You don’t have to be religious to walk the old pilgrim routes to Santiago de Compostela in the north of Spain. With hostels that charge about five Euros a night at every 20km or so, following in the footsteps of this more than 1000-year-long tradition won’t break the bank. The Camino Portugues is a less crowded alternative to the main route coming from France. It follows old Roman roads through vineyards and ancient oak forests, past beautiful rias (as the coastal inlets here are called) and historical towns such as Barcelos and Pontevedra. The 295km from Porto can be covered in about a fortnight.
This 'gastronomic space' is in fact on the tiny side - only 12 people can squeezed in to sit on high chairs round the narrow and high table. The sense of exclusivity is quickly confirmed when food and wine arrives. The tasting menu has so many small courses that I lost count, the wines are from small producers and excellent matches for the food. Courses are 'announced' on the discreet flat screens at either end of the table. The price is around €40 per person all included, which must count as one of the great bargains in this city.
It is tucked behind the main market of the old city on a back street. The market itself is closed at night.
Mercado de Santiago de Compostela
Rua de Ameas
+33 981 576 145
Google map: bit.ly/bOOjp8
The As Artes, tucked away by the cathedral at Santiago de Compostela in Spanish Galicia, is the perfect city B&B, right at the heart of one of Europe’s most beguiling destinations. The seven bedrooms are prettily decorated, breakfast is substantial but leisurely, and the whole atmosphere is charming. Crucially, the beds are comfortable, the showers impressive, while the rooms - with obligatory wooden shutters - are well lit, spacious and quiet. To quote from the website, “the zones of leisure are sufficiently remote, which guarantees a calm rest.” The cathedral, in the Plaza do Obradoiro, is the final destination on a 1000 year old pilgrim’s route which stretches from France. Afternoon tea at the nearby five star Parador is the perfect spot to observe pilgrims limping past, some with donkeys. When I was there, Stephen Hawkins came trundling across the cobbles, due to lecture at the University. There is enough to explore for days amongst the medieval squares, convents and cloisters. The Museo do Pobo Galego is well worth a visit for its unusual double-spiral staircase alone.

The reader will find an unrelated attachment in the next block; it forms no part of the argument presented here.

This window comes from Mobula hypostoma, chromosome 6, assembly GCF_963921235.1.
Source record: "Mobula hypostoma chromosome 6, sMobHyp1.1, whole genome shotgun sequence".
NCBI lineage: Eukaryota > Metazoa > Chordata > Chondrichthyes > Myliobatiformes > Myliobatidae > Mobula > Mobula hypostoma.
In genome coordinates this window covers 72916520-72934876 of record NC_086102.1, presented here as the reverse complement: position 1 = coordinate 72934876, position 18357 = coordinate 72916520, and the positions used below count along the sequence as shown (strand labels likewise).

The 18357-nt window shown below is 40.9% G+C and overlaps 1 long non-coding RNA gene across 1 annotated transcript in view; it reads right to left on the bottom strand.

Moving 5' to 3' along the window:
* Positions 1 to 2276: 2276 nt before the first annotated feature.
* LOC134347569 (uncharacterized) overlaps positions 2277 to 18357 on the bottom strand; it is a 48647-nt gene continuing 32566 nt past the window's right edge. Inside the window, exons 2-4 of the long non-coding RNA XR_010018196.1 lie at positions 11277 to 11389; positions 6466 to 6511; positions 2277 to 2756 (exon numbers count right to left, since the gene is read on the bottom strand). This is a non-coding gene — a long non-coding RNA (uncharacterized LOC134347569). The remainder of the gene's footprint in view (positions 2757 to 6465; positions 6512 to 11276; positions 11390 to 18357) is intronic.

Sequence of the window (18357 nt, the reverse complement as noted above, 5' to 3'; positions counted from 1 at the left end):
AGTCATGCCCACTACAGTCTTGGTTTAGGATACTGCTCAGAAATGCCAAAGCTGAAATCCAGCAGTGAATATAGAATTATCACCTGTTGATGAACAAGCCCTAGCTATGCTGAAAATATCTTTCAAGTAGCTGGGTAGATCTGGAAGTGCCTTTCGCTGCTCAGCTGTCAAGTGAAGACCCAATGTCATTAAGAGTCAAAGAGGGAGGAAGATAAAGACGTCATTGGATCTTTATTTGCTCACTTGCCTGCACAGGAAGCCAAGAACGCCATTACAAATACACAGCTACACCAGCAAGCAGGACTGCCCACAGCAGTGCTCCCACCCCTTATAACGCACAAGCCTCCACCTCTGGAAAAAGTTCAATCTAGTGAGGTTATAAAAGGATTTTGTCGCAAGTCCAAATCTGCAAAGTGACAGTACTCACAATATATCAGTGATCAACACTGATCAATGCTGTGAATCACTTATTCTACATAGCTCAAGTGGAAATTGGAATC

Then, after an evening’s tapas-grazing, it’s much nicer to wander back to this intimate B&B than an anonymous hotel cell -and far cheaper.
Trav. de Dos Puertas 2, 15707 Santiago de Compostela
As a former student of the local university, I had been many times to the cathedral but being up on the roof showed me a lot of things I didn't know about the cathedral.
They will take you to the cathedral stone roofs (don't wear high heels!), where you get great views of the old city.